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SPEC IAL R E P ORT
RESILIENCE Under Pressure:
DAVID SAMPSON | Special Contributor, PARTNERS IN BUSINESS
How the retail sector is adjusting to the new reality? The retail property market in Portugal has been hit by such a combination of adverse factors it is quite surprising that any of the market players are still left standing. In fact all four major developers in the field are still operating and at least three of them appear to be solvent. Similarly the major supermarket and retail chains are still in business but their figures cannot hide the effect of the enormous blows the sector has suffered in the last two years.
he economic downturn has led to Portugal being put on the European sick list as its debt ballooned above its annual GDP and interest rates rose to unsustainable levels. The problem now is that the cure imposed by the IMF and the EU in order to reduce the deficit and pay back may be worse than the disease. The government has had to impose heavy increases in taxation and to reduce its expenditure through salary reductions, cuts in holiday and Christmas bonuses for state employees and cancellation of most investment projects, including in particular the TGV railway line from Lisbon to Madrid. The tax increases have included a general rise in income tax and the withdrawal of many allowances, an increase in VAT on many items including rises from 13% to the standard rate of 23% on eating out and an even bigger rise (from 6%) on almost all processed food products and soft drinks, and substantial hikes in local rates (IMI), and electricity, gas and water charges. The end result has 6 | Retail Trends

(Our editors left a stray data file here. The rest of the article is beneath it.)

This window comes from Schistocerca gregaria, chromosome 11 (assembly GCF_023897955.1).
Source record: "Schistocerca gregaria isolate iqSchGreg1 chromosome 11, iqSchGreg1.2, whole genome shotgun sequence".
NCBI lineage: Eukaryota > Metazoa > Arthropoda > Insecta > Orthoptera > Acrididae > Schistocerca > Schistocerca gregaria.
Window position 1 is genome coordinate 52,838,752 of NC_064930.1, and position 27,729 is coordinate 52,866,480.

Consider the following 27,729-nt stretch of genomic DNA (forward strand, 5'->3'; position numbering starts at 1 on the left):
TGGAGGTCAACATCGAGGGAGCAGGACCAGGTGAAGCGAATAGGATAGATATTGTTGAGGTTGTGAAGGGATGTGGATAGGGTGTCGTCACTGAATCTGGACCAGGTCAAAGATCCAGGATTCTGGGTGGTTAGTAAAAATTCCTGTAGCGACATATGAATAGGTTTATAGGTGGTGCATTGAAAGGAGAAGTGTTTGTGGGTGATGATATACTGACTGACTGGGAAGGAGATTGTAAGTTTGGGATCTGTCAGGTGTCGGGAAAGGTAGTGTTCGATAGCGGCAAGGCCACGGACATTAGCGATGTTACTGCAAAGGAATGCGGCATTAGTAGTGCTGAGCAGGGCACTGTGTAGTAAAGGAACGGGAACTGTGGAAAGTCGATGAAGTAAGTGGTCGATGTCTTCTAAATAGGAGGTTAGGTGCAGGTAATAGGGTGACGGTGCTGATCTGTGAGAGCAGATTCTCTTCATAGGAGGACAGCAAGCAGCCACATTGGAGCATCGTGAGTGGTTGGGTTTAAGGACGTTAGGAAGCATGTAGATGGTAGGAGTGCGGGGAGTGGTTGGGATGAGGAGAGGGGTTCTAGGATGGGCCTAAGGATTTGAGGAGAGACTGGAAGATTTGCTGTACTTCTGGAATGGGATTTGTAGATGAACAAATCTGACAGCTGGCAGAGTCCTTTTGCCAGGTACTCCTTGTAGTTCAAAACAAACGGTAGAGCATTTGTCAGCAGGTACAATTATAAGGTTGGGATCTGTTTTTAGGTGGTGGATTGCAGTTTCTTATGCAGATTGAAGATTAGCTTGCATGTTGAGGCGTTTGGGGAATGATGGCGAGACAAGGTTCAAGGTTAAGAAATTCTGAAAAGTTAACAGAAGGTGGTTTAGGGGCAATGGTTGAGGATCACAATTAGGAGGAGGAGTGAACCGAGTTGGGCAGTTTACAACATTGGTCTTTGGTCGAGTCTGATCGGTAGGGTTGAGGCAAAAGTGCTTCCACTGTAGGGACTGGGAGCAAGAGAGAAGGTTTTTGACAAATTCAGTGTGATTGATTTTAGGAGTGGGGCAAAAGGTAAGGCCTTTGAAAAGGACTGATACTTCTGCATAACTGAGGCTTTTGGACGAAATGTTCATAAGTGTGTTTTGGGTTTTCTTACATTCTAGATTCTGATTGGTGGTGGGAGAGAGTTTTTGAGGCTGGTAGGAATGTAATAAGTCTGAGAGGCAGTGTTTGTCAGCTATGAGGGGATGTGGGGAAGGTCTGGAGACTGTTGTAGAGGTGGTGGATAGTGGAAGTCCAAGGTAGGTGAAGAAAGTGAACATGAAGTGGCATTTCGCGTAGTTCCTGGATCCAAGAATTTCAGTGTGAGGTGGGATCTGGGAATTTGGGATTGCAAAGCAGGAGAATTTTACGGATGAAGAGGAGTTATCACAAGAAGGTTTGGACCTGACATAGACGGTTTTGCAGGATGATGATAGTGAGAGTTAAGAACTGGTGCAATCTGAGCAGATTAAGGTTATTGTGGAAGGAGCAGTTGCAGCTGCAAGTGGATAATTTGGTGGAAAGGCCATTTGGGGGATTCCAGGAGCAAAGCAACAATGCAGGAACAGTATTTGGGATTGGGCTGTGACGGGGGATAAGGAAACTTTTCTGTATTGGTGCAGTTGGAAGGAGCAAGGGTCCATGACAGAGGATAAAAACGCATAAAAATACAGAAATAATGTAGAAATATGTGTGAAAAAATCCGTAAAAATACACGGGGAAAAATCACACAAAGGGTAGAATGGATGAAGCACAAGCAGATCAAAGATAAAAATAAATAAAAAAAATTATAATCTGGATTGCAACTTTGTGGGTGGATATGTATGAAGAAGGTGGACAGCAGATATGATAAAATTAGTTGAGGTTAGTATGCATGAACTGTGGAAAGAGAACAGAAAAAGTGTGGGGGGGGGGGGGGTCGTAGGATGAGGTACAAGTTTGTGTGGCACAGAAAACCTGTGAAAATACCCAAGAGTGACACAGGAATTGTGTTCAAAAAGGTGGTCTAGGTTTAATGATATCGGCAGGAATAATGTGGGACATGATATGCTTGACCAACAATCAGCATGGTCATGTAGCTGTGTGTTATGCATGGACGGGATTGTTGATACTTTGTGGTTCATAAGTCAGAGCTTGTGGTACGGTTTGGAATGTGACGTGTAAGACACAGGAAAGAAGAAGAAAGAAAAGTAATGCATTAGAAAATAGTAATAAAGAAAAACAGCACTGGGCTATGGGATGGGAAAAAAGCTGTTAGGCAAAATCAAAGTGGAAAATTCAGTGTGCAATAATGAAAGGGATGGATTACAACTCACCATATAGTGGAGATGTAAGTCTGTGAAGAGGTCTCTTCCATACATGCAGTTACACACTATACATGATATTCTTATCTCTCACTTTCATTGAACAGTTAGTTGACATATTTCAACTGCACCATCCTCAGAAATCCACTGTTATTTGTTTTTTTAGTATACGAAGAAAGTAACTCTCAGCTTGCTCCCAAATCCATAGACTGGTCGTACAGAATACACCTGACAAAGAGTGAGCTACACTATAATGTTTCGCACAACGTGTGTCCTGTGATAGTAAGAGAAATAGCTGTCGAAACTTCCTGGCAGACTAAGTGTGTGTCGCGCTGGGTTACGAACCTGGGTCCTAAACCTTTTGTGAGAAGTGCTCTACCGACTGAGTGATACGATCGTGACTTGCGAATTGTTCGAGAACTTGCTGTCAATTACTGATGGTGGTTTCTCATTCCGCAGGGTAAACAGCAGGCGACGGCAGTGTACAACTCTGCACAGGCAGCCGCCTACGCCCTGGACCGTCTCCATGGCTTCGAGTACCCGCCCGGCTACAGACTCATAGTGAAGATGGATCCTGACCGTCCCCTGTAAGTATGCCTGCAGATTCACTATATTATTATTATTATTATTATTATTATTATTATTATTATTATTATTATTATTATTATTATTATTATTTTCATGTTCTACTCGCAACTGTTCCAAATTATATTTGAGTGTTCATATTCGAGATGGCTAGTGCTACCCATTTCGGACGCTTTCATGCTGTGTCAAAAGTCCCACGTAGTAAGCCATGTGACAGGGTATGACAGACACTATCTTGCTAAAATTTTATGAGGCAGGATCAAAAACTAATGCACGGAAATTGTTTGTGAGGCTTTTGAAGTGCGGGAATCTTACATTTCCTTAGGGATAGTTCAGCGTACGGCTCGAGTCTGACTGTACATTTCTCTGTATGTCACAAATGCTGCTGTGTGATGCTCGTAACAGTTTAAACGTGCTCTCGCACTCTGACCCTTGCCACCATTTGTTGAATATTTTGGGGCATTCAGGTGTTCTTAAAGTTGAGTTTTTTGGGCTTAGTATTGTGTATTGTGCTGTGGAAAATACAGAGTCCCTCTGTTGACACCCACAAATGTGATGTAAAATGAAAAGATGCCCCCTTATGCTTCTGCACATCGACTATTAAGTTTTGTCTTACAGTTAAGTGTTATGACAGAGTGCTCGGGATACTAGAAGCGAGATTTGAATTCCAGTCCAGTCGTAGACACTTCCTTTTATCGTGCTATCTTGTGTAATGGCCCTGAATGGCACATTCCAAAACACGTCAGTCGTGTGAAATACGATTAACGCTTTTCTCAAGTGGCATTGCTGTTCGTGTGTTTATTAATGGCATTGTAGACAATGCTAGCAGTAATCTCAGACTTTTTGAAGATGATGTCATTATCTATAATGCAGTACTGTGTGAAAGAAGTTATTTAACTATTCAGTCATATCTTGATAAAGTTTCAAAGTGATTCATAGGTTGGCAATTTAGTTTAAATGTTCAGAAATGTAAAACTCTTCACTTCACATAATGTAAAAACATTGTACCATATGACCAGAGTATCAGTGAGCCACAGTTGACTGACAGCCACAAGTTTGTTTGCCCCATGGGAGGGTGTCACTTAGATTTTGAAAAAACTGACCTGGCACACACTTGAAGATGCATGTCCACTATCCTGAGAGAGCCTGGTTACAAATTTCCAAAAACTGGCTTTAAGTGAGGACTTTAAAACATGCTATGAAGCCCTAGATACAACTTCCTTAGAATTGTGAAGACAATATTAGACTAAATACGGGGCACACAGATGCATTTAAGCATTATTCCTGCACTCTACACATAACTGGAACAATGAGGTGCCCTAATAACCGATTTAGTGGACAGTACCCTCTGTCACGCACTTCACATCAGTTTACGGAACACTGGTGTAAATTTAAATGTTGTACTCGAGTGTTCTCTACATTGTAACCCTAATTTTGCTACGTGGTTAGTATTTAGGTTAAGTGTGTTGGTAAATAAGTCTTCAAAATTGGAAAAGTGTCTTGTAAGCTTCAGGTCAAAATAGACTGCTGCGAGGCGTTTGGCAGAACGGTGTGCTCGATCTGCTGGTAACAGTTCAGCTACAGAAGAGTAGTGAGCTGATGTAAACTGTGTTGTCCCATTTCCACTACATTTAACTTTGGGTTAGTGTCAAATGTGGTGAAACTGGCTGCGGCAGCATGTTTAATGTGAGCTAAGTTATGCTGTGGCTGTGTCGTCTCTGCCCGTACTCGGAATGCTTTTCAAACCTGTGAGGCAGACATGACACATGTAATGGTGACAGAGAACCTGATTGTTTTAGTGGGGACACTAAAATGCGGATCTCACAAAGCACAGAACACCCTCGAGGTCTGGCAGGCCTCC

been a fall in consumption of non food products of more than 10% and for the first time ever a fall in the sales of food products in the second half of between 1 and 2 %. The squeeze on retailers has led to the bankruptcy of the AC Santos supermarket chain which had 21 units in greater Lisbon, and many smaller operators have gone out of business. It has been estimated that at least 4 restaurants and small shops close every day. Carrefour left the Portuguese market some years ago and all companies are looking closely at the profitability of each unit. The French chains Auchan (Jumbo) and E. Leclerc have both closed marginal units. As turnover has dropped retailers have put pressure on their landlords to reduce rents, and except in the most popular centres landlords have been willing to accept lower rents rather than see shops in their centres standing empty. Particularly in smaller